Rep. Garrett Graves has announced that he will not seek re-election

Rep. Garrett Graves (R-La.) announced Friday that he will not seek another term after the court order. Hardened his path to re-election and raised the possibility that he would run against a fellow Louisiana GOP legislator.

“After much input from constituents, consultation with supporters, consensus from family and guidance from the Almighty, it is clear that it does not make sense to run for Congress this year,” Graves said in a statement. “It’s clear that running in any provisional district would do real, permanent damage to Louisiana’s at-large representation in Congress.”

Graves’ decision comes a month after the Supreme Court ordered Louisiana to use a redrawn map He serves the 6th Congressional District, Within the state’s second majority black district. That left Graves, who is white, an uphill battle His District or He may run against Republican Rep. Julia Ledlow in the neighboring 5th Congressional District.

Graves, who was first elected in 2014, was a close ally of former House Speaker Kevin McCarthy (R-Calif.) before his ouster last year. Graves played a key role in negotiating the May 2023 deal to keep the U.S. from defaulting on debt.

He also authored the centerpiece of a legislative package that sought to reduce energy costs.

Graveyards The first was a reaction to the Supreme Court ruling By pledging to run for re-election in an unspecified “capital-anchored district,” referring to the Baton Rouge area. But House Speaker Mike Johnson (R-La.) launched an effort to block a member-by-member primary by endorsing all of his Louisiana GOP colleagues, including Graves, up for re-election in existing districts.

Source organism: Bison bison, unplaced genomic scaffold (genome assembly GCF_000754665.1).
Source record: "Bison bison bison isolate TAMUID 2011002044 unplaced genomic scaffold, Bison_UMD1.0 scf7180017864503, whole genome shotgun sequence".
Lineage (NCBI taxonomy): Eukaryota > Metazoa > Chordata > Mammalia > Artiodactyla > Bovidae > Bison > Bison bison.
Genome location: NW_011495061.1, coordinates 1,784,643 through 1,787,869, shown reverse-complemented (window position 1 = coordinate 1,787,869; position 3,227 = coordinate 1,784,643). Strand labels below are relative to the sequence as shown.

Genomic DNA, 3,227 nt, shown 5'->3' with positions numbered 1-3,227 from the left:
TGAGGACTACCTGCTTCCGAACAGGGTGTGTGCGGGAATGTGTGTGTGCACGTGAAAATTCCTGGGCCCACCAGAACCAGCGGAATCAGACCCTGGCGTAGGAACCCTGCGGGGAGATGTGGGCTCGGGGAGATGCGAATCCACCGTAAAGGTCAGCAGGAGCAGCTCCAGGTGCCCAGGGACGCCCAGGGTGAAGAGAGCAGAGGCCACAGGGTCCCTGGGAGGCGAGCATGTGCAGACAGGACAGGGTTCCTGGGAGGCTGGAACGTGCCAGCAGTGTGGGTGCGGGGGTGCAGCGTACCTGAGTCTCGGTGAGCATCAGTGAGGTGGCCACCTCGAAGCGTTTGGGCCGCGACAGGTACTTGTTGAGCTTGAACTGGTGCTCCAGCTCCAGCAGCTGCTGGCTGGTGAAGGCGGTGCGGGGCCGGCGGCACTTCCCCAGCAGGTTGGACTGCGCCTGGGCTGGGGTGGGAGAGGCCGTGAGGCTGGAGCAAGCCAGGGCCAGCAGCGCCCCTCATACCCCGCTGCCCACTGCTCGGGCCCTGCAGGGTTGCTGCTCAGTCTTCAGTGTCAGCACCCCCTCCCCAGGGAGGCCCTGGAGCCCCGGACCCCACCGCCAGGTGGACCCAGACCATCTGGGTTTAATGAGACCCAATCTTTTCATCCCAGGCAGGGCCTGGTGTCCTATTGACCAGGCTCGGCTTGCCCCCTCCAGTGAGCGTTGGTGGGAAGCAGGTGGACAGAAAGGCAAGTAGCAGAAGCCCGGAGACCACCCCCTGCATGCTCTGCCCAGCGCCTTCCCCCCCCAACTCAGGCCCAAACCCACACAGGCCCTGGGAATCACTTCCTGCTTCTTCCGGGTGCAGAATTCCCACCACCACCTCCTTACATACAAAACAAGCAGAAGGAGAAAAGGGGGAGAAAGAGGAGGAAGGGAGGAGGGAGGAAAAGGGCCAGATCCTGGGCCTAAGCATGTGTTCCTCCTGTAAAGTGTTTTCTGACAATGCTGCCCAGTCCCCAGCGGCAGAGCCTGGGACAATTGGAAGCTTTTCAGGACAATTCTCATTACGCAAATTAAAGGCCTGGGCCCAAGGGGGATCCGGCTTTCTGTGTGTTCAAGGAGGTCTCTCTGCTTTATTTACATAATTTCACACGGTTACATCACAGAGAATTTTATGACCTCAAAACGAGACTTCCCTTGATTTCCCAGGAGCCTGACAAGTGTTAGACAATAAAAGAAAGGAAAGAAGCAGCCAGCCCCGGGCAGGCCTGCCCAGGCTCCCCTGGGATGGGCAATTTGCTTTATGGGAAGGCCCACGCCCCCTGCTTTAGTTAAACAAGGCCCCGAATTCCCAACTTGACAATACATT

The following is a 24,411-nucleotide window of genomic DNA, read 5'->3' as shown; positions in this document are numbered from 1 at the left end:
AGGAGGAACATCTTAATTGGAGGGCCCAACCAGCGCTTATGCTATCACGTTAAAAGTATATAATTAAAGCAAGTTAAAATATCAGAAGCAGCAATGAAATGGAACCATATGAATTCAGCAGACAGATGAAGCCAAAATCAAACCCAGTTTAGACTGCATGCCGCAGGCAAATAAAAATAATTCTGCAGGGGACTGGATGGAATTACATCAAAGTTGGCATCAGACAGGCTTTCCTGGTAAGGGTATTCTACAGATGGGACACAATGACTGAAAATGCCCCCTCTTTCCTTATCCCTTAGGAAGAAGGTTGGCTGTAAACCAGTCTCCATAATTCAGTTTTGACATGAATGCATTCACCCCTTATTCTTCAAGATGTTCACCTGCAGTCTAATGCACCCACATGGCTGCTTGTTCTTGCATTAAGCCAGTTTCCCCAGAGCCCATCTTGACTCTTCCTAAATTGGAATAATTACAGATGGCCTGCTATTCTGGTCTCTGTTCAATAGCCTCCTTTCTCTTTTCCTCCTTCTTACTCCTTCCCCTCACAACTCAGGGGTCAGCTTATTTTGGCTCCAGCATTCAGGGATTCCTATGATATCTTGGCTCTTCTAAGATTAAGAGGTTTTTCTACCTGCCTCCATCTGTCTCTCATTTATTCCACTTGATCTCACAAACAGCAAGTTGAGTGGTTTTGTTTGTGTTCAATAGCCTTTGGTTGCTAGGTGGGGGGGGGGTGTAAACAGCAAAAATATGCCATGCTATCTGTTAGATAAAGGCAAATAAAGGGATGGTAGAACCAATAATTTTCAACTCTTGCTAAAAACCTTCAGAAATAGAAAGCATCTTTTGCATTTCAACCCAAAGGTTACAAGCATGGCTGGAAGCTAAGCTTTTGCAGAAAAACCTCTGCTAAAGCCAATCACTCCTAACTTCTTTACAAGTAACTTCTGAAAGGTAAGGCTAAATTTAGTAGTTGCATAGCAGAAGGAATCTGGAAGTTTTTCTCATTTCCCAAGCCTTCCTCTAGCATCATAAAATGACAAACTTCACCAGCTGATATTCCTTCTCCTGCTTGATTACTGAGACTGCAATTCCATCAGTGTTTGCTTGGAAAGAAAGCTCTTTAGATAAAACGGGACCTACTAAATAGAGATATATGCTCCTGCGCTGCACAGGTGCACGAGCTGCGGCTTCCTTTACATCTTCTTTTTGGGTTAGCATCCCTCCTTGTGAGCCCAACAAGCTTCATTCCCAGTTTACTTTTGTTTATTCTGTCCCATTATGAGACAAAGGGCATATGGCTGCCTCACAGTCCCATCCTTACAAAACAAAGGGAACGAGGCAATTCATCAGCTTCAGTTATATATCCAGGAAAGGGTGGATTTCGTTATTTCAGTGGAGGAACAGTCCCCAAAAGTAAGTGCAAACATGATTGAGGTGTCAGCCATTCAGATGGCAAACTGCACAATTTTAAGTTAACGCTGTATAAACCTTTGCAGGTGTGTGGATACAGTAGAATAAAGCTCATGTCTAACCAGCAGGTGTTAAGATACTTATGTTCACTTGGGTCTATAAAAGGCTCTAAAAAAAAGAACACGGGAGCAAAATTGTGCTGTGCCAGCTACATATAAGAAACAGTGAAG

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While the map endangered Graves, it also protected the rest of the Louisiana GOP delegation, including two of its most powerful members — Johnson, the speaker, and Rep. Steve Scalise, the House Majority Leader.

On Friday, Graves predicted redistricting after the 2024 election. He also lamented Louisiana’s loss of influence on the House Transportation and Infrastructure Committee, of which he is a member.

“Admittedly, it was a bitter disappointment to miss a historic opportunity to champion Louisiana’s priorities in this committee,” he said.

The map, which would split Graves’ district, has the support of Louisiana Gov. Jeff Landry, an intra-party rival for Congress. Last year, Graves endorsed one of Landry’s GOP opponents for governor.

Graves’ decision leaves two Democrats running for the 6th District: state Sen. Cleo Fields and social justice activist Quentin Anthony Anderson. The deadline for filing nominations is July 19.

In Louisiana, congressional candidates of all parties run on the same ballot in the November election; If no one gets a majority, the top two vote getters advance to December 2.

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